How Caffeine Affected My Anxiety
I've been drinking an average of two cups of caffeinated coffee a day for decades. This is not a lot by some standards. I relished my first "cup of Joe" in the morning, appreciating the way it got me going. That second cup in the afternoon was the delicious pick-me-up I needed. I always knew that caffeine was a stimulant, but I never quite understood how caffeine affected my anxiety, if at all.
Can Caffeine Trigger Anxiety?
Caffeine gets me going. It gets a lot of people going. I assume that's why people start their day with a cup of coffee the world over.
According to Healthline, caffeine is present in coffee, black tea, green tea, chocolate, energy-boosting drinks, carbonated beverages, and more.1 The levels of caffeine in each of these differ significantly.
The Alcohol and Drug Foundation states that how someone reacts to the stimulus depends on the person: their size, health, medications, if they're used to consuming caffeine, how much they've consumed, etc. They also state that caffeine, like other stimulants, can cause many short- and long-term side effects, like:2
- Racing heart
- Rapid breathing
- Sleep disruption
My brother gets the shakes after just half a cup of regular coffee. My husband is up for hours if he has coffee late in the day. On the other hand, I have no trouble sleeping when I drink coffee and typically feel no side effects.
Why I Quit Caffeine
Several months ago, I suffered weeks of sudden, prolonged panic. It seemed like my sympathetic nervous system (SNS) completely misfired over and over again. This was followed by months of heightened anxiety. Along with the many terrifying symptoms of panic disorder, I completely lost my appetite. Instead of coffee, I drank herbal teas.
When I tried to stop drinking caffeinated coffee, I experienced headaches, fatigue, and irritability. Given I was already experiencing these symptoms from my ordeal, I didn't even notice. I had inadvertently weaned myself off of caffeine.
My panic attacks subsided after six weeks or so. As my recovery slowly progressed and my appetite and cravings returned, the anticipation of again enjoying a hot cup of coffee was top-of-mind. Even though I never experienced any discernible side effects from the caffeine in coffee, I didn't want or need any stimulants that might trigger my anxiety.
The obvious option for me was to drink decaffeinated coffee. I knew that even though many coffee brands offer a decaffeinated variety, not all decaf is alike. Before I could think about enjoying a cup of decaf coffee, it was time to do some homework.
Understanding Caffeine In Coffee
I turned to the internet to learn about coffee and read a great article on Coffee Confidential. They confirmed for me that there's no such thing as a naturally decaffeinated coffee bean. Also, regardless of which process is used to decaffeinate, caffeine is still present in trace amounts.3
Coffee Confidential lists these four decaffeination processes as the most common:
- Swiss water
- Carbon dioxide
Given my state of mind and body at the time, this was important. I had determined that no one decaffeination process seems to work better than the other. Next, I needed to determine just how much caffeine there was in decaffeinated coffee.
My daughter, an ex-barista, told me that the amount of caffeine present in a cup of coffee depends on several factors:
- Where the beans are grown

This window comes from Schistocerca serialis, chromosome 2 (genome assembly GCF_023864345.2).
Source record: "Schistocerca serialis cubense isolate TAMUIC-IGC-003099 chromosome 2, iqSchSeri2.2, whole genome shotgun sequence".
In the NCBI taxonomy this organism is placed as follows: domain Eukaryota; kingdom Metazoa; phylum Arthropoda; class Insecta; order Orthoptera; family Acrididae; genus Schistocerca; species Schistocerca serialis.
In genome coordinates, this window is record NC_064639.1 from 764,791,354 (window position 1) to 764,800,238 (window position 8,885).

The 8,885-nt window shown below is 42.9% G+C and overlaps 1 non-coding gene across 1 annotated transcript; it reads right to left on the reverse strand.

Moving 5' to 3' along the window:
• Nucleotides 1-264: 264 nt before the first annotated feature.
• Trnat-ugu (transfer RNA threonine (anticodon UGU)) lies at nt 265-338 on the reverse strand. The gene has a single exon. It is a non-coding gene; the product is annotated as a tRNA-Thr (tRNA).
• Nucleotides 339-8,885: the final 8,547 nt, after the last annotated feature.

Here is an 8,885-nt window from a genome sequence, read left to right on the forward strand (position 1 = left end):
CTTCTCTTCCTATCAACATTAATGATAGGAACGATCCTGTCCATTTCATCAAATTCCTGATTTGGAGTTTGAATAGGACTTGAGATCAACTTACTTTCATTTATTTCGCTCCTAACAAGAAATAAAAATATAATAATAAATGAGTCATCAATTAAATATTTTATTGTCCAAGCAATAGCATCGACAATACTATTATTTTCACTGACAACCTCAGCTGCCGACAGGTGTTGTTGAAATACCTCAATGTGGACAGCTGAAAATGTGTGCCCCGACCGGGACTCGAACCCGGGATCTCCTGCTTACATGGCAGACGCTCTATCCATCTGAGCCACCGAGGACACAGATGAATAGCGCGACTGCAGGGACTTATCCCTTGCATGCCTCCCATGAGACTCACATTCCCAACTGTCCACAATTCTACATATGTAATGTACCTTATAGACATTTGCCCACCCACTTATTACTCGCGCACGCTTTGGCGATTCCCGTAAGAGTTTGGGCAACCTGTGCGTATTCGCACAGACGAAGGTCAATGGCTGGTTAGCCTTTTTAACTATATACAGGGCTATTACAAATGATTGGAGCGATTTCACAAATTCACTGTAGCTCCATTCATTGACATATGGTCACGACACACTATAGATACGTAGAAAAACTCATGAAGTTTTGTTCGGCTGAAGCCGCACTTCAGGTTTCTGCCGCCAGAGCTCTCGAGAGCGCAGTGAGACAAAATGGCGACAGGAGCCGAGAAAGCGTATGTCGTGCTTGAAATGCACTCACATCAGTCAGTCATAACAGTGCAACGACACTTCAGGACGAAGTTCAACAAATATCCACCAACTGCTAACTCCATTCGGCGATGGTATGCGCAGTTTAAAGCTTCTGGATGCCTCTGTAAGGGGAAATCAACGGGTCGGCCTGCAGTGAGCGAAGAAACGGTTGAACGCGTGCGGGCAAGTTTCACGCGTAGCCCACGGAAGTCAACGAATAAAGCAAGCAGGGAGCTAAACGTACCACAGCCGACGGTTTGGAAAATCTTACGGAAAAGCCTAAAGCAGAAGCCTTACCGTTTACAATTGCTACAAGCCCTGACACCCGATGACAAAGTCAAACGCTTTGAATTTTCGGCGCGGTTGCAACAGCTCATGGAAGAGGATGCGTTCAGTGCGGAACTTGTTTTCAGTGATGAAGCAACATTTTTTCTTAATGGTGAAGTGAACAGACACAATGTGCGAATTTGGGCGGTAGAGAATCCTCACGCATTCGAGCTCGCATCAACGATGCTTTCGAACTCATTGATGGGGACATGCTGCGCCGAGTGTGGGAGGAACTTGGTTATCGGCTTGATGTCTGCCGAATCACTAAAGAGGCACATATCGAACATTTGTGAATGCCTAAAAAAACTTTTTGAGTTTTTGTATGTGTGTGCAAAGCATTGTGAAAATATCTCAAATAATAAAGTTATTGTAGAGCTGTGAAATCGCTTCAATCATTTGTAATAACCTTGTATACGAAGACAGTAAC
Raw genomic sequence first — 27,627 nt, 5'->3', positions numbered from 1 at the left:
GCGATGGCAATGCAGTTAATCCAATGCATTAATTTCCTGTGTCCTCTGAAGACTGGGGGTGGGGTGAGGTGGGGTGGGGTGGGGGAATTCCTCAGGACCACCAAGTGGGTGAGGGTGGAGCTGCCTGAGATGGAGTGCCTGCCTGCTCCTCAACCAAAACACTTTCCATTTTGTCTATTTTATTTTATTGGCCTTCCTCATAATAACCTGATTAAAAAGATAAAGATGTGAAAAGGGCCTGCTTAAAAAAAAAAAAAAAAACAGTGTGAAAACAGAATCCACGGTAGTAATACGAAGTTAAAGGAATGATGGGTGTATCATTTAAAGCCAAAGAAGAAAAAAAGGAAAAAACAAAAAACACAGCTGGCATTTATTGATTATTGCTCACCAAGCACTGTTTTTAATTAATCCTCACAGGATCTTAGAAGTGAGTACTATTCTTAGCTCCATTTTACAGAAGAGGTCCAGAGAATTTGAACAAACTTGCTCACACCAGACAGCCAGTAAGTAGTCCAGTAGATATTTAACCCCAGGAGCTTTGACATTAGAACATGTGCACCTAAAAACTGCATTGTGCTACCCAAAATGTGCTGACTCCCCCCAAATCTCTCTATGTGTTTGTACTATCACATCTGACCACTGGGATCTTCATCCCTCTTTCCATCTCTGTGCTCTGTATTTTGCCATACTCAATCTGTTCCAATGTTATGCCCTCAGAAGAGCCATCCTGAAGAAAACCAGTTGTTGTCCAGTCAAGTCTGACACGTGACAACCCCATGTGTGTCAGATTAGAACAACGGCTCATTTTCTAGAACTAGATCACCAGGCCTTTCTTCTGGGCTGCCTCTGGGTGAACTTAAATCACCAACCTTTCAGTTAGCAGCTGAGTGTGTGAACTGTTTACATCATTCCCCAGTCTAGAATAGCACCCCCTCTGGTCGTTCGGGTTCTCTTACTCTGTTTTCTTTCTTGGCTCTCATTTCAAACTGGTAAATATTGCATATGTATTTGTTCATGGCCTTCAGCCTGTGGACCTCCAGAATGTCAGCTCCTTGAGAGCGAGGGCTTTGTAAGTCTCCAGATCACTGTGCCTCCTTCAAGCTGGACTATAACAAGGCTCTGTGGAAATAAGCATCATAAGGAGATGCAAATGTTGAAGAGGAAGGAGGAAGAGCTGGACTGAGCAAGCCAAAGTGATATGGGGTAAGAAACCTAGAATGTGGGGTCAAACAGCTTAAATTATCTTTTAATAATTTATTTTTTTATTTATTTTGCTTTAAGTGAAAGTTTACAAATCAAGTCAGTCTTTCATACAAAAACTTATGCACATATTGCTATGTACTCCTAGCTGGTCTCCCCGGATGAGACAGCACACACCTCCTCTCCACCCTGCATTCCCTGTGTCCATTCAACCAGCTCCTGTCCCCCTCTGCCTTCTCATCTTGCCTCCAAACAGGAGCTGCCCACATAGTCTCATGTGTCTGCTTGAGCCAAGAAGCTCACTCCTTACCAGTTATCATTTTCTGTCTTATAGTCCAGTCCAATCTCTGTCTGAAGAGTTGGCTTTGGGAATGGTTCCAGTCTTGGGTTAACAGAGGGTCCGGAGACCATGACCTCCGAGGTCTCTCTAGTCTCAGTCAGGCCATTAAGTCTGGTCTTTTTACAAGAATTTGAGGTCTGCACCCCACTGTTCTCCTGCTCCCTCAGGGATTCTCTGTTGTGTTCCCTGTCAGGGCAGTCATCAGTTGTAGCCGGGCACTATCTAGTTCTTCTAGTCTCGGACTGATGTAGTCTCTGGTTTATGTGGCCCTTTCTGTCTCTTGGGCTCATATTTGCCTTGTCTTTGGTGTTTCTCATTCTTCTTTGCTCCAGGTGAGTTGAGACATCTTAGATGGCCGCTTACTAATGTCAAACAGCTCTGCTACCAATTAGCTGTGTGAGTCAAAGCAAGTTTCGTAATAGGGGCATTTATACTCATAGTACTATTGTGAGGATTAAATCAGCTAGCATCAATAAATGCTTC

- The type of bean
- To what level they are roasted (see below)
- How they are brewed
- How much coffee is used
She also told me that one common misconception about caffeine in coffee is that the darker the roast, the stronger the kick. This isn't so. The roasting process removes some of the caffeine from the beans. A light roast has more caffeine than a dark roast, while a dark roast has a richer flavor.
I turned to my three favorite brands and did the math. Once I understood how much caffeine I would still be ingesting, it was time to weigh my options. Would the trace amounts of caffeine in decaffeinated coffee cause any side effects? If so, would the side effects trigger my fragile sympathetic nervous system into thinking it was in danger again? Would the panic attacks return?
Was drinking decaffeinated coffee worth the risk?
Decaffeinated Coffee Doesn't Affect My Anxiety
It was still early in my recovery, and I was nervous that the next panic attack was right around the corner. I didn't want to do or consume anything that would trigger panic. On the other hand, I was slowly getting my life back and was ready to venture out of my safe space. I was ready to give decaf coffee a try.
It seems almost silly that, at the time, I considered drinking a simple cup of coffee as getting out of my safe space. That's how disturbing and disruptive this prolonged episode of panic and anxiety was.
I'm happy to report that while I drank that first cup with trepidation, I suffered no side effects whatsoever to the trace amounts of caffeine in my decaffeinated coffee. This may not be the case for everyone, so it is essential to personally assess the benefits and risks.
As for me, instead of drinking and appreciating coffee for the boost it gave me, I now enjoy my "cup of Joe" purely for the flavor, the warmth, and the comfort it brings.
- Alexis, A. MSPH, RDN, "10 Foods and Drinks with Caffeine." Healthline, June 2021.
- Caffeine, Alcohol and Drug Foundation. Accessed November 2021.
- Lorenzo, "Decaffeination 101: Four Ways to Decaffeinate Coffee." Coffee Confidential, July 2012.
Scott, L. (2022, February 9). How Caffeine Affected My Anxiety, HealthyPlace. Retrieved on 2022, June 28 from https://www.healthyplace.com/blogs/anxiety-schmanxiety/2022/2/how-caffeine-affected-my-anxiety
Author: Liana M. Scott
Very interesting and informative!
Thank you, Heide.